As for ICBT more specifically, comparing non-response rates is difficult. Systematic reviews have not yet explicitly investigated the issue and clinical trials do not generally determine non-responders as a separate categorical outcome. However, a few exceptions exist. Boettcher et al. (2014b) found that 32.2% of the patients receiving CBT via the Internet for social anxiety disorder did not respond when analyzing the primary outcome measure and using the RCI with an intention-to-treat principle. Likewise, Probst et al. (2018) showed that in a treatment for tinnitus distress, 20.4% could be identified as non-responders (27.2% if using an intent-to-treat analysis where missing data was classified as non-response), although, in this case, a predetermined cutoff was utilized. Based only on these examples, findings from the current study seem to be similar, but it would be useful if future clinical trials reported non-response rates more regularly to facilitate systematic reviews.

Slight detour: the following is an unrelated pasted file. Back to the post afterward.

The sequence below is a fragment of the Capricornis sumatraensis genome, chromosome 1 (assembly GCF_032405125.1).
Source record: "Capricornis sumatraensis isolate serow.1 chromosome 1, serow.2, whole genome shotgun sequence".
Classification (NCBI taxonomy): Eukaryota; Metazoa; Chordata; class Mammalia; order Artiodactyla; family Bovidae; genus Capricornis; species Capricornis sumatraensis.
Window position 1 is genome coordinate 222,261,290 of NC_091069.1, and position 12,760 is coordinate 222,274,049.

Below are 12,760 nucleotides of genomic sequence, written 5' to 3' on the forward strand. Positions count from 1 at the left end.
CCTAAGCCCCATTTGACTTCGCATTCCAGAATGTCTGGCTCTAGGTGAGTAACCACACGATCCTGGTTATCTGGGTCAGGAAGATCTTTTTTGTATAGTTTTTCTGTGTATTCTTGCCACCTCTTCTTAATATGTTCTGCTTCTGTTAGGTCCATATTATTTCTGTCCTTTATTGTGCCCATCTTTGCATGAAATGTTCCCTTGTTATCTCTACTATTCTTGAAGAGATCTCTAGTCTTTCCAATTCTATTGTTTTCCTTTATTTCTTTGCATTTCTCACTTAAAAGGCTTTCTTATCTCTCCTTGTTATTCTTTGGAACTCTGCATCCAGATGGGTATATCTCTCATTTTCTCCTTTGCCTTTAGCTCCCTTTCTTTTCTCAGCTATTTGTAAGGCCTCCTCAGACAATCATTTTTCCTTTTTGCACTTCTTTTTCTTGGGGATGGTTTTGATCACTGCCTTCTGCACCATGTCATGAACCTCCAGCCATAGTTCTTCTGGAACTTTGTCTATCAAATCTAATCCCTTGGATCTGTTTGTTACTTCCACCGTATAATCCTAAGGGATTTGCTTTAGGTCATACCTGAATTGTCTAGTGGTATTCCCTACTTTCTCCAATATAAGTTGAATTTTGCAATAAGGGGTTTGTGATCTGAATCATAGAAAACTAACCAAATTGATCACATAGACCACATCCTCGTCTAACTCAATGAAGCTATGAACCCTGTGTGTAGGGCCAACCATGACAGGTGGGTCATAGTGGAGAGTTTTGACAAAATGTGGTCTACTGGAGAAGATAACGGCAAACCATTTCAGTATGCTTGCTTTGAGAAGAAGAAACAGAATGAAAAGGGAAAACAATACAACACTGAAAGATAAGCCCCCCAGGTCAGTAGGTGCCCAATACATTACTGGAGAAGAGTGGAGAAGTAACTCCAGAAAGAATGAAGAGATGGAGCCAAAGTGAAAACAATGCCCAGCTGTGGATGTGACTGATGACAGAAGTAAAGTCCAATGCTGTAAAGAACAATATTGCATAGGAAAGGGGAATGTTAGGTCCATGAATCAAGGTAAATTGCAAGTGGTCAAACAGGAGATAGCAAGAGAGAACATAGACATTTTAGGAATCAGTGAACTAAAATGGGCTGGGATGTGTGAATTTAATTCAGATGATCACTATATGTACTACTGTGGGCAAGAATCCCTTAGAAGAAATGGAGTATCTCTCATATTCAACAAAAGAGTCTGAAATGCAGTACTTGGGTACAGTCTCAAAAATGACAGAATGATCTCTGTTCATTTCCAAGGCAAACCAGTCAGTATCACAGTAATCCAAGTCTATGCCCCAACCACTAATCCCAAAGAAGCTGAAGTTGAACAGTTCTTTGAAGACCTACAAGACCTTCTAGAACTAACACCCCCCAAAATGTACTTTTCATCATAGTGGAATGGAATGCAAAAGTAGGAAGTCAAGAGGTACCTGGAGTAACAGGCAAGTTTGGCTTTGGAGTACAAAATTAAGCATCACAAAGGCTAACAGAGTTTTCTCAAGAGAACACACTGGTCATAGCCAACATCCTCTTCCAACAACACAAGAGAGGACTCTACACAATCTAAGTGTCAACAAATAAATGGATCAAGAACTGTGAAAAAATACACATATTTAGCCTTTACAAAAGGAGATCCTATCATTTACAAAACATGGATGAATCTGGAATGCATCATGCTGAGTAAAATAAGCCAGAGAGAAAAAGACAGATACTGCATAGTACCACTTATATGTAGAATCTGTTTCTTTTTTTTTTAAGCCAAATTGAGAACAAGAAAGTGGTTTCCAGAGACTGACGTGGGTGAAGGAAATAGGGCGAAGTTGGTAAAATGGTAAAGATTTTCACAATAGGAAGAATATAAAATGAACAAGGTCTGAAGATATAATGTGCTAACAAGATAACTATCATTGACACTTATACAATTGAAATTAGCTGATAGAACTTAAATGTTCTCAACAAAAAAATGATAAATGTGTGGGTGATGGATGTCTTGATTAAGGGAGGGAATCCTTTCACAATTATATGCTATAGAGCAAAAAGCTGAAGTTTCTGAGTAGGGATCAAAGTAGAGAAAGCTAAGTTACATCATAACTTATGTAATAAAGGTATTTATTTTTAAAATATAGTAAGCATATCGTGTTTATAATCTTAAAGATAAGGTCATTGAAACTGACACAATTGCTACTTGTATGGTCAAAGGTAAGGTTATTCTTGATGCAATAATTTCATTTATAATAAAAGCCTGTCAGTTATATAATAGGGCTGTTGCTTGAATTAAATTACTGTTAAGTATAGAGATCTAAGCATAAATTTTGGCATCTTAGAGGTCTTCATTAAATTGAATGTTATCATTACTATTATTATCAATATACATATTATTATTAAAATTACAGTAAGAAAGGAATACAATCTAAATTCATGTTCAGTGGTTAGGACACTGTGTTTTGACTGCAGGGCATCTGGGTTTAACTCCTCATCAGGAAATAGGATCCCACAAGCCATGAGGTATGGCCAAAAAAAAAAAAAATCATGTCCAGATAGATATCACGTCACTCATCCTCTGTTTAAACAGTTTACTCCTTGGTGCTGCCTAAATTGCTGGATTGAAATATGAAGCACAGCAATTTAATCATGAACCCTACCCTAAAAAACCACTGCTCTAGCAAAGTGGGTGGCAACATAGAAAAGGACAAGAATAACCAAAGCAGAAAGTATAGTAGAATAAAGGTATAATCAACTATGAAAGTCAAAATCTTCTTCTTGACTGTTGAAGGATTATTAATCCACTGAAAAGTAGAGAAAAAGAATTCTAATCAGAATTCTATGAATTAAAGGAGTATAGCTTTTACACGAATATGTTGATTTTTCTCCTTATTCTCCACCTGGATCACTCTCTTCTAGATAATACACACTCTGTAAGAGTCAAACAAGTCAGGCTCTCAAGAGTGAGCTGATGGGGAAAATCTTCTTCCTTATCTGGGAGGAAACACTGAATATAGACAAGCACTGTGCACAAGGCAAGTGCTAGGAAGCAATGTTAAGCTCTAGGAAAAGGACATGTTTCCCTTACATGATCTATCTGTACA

The current study also looked at how the application of different reliable change indexes affected the non-response rate, demonstrating a range of 15.5% between the widest and narrowest criterion. This approach was based on the recommendations by Wise (2004), contending that it can be useful to assess treatment outcome using different confidence levels: “…would be of considerable help in more accurately identifying and studying those who are not unequivocal treatment successes but who are nonetheless improving and on their way to a positive outcome as well as those who are not responding to treatment.” (p. 56). However, this approach was primarily proposed for improvement and deterioration, while it is less clear if it should be applied to non-response. According to Loerinc et al. (2015), the RCI also seems to be one of the less frequently used classifications of non-response, with only one-third of the clinical trials using it in their systematic review. The results presented here are therefore tentative and need to be replicated, but they do warrant some caution as to how non-response rates are interpreted in the scientific literature (Taylor et al., 2012). Moreover, different reliable change indexes result in different rates of non-response, but what standard deviation unit of change might be most accurate depends on theory and reliability, i.e., is almost two standard deviations too broad a measure of non-response? Looking closer at one of the clinical trials included in the current study, Sofie 1, a change score within ±15.79 on the LSAS-SR (Liebowitz, 1987) classifies a patient as a non-responder when using a RCI of z = 1.96, but only 6.77 points for 0.84, thereby decreasing the non-response rate from 21.9 to 6.3%. More research is needed to explore what level is clinically meaningful, that is, when a statistically determined non-response is in fact seen as something negative by the patient. This could, for instance, include interviewing those who do not respond according to the RCI regarding their experiences of treatment, similar to the study by McElvaney and Timulak (2013) who addressed the issue of good and poor outcomes using a qualitative approach.